Canary Wharf Group launches circular coffee waste system

A pioneering initiative at the Canary Wharf estate in London has fully embraced the circular economy as the property, retail and waste management sectors join forces to recycle and reuse coffee waste.

The public are asked to pledge their support and donate at a stand near designated bins, where they can exchange their coffee cup for a reusable model designed by manufacturer KeepCup

The public are asked to pledge their support and donate at a stand near designated bins, where they can exchange their coffee cup for a reusable model designed by manufacturer KeepCup

Coffee cups, lids and coffee grounds generated by more than 300 shops, bars and restaurants across the estate are being recycled with the use of designated bins, in a scheme launched this week by waste management firm Cawley Group and communications partner Veris for the Canary Wharf Group.

The separate materials will be given second life uses – British paper cup recycler Simply Cups will recycle the coffee cups and lids while biomass recycler Bio-Bean will turn the coffee grounds into biofuel. Each year an estimated half a million cups are used at the estate, and the scheme is hoped to repurpose hundreds of tonnes of waste generated from coffee drinking a year.

Canary Wharf Management co-managing director Steve Greig said: “With 900,000 visitors each week, there’s a real opportunity to make a contribution to waste recovery at Canary Wharf. 

“Thanks to our ‘Making Sustainability Real’ campaign, we ensure that over 80% of all the waste from the Canary Wharf Retail Operations goes to second life uses, which includes the donation of furniture and surplus food to community schemes. We want to change the perception of ‘waste’, proving that it can be a useful resource. Coffee is just the next step for us at Canary Wharf.”

New norm

Retailers across the estate’s five shopping malls such as Costa Coffee and Café Brera will support attempts to make the 128-acre site a ‘Clean Coffee Zone’. To raise awareness of waste recovery, Café Brera will offer a free coffee to anyone who returns five empty coffees within fortnight.

This week, members of the public are being asked to pledge their support and donate at a stand near the designated bins, where they can exchange their coffee cup for a reusable model designed by manufacturer KeepCup. Those who take part are also being rewarded with coffee vouchers for Change Please, an initiative which provides a barista training programme for previously homeless individuals.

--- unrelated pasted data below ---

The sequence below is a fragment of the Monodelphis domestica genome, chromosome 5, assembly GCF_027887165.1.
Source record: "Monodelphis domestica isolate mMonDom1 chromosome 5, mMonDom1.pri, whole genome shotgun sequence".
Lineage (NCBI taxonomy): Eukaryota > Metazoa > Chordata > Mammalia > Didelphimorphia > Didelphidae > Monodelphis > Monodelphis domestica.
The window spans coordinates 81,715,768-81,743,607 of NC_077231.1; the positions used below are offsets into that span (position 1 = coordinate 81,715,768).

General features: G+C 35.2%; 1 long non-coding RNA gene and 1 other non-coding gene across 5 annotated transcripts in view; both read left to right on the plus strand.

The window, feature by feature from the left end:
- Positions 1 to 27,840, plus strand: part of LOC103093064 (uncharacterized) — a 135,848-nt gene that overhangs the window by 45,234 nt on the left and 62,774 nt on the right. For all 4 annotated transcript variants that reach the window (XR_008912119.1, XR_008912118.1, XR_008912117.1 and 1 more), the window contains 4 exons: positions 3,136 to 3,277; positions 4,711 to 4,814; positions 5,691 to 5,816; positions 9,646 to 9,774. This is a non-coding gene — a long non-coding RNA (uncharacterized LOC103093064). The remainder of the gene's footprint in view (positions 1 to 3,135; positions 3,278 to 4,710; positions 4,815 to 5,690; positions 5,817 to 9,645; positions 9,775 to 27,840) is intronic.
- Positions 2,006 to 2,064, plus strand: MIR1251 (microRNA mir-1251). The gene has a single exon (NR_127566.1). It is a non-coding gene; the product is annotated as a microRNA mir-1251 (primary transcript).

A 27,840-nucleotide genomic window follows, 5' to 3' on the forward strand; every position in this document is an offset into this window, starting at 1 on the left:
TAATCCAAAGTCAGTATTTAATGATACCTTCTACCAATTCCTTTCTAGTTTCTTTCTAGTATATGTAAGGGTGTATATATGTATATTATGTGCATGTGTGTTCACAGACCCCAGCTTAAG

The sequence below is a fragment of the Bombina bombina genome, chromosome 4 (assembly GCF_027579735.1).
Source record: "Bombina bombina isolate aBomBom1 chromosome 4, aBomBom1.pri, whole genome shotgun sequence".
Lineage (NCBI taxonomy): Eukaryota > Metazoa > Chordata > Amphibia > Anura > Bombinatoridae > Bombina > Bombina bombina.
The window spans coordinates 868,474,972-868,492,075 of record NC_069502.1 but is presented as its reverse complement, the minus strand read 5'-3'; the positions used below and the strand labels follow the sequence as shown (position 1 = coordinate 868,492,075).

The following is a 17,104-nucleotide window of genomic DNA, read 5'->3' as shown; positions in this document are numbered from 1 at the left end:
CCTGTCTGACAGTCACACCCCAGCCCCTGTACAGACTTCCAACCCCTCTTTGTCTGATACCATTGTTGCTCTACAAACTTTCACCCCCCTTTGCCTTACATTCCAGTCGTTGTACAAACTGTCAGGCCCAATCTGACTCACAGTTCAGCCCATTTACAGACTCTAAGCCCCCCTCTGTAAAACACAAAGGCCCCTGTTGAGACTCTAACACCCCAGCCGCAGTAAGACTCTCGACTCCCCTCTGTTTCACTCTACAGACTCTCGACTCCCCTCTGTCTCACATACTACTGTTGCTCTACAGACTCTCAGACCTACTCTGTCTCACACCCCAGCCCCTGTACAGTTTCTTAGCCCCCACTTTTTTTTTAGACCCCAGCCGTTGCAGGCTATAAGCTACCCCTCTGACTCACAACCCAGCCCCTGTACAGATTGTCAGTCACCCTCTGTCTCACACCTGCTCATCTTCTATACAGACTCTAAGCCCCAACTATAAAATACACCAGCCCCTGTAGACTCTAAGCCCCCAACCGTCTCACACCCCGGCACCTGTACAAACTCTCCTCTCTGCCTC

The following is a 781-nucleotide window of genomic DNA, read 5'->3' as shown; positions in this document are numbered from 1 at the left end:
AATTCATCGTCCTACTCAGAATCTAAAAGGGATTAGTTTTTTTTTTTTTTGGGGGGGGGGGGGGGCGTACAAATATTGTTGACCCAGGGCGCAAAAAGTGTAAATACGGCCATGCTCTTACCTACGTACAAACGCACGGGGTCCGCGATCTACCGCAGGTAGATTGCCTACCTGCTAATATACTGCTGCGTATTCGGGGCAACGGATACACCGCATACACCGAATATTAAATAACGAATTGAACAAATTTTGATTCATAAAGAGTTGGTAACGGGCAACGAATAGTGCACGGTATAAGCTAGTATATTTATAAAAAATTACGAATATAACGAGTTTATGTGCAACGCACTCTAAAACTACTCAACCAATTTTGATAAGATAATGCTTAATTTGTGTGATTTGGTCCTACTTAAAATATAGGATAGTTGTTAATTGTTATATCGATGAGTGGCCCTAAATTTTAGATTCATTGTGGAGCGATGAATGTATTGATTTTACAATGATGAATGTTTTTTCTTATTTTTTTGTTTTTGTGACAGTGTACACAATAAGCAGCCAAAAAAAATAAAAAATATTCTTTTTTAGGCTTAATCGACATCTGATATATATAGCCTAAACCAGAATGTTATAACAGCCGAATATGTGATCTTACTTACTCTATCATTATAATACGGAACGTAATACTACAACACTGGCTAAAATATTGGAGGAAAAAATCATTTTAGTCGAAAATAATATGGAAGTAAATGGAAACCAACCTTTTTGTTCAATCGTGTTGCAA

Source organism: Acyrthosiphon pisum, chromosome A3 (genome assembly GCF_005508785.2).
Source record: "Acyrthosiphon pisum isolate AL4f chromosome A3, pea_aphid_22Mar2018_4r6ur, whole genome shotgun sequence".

“The sheer scale of the Canary Wharf estate makes this a really exciting scheme, where we will see a ‘new norm’ with regards to coffee waste,” Simply Cups director Peter Goodwin said. “The scheme keeps Canary Wharf at the forefront of innovation while delivering real value to its workers, visitors and residents.”

Commenting on his company’s role in the scheme, Bio-Bean chief executive Arthur Kay said: “This exciting new partnership means the waste grounds from the coffee that warms the visitors to Canary Wharf in the morning could soon be heating their home in the evenings – all while helping London reduce its carbon footprint.”

Circular latte

As highlighted in the influential Hugh’s War on Waste TV programme last year, the UK produces an estimated 500,000 tonnes of waste coffee a year. Many of the largest coffee chains are partnering with ‘truly recyclable’ coffee cup manufacturers such as Frugalpac to address the questionable recyclability of current coffee cup solutions.

For instance, Italian-style coffee shop chain Caffé Nero is looking to extend an innovative coffee-to-biofuel recycling scheme beyond greater London after a successful partnership with recycling company First Mile and technology firm Bio-Bean.

The UK's largest coffee chain Costa has also entered into a partnership with Bio-Bean, which will see 3,000 tonnes of Costa's waste coffee grounds used as biofuel. In 2015, Bio-Bean launched a capital-wide scheme that provides heating to 15,000 homes across London, using waste coffee beans collected from local baristas.

Meanwhile, Starbucks has followed in the footsteps of Costa by introducing in-store recycling bins for paper cups. And in a move that could prime the UK for a coffee cup recycling revolution, Simply Cups has thrown its weight behind a project that provides businesses and consumers with a cup that can be recycled at traditional paper mills.

George Ogleby


Tags

Retail | waste management

Topics

Waste & resource management
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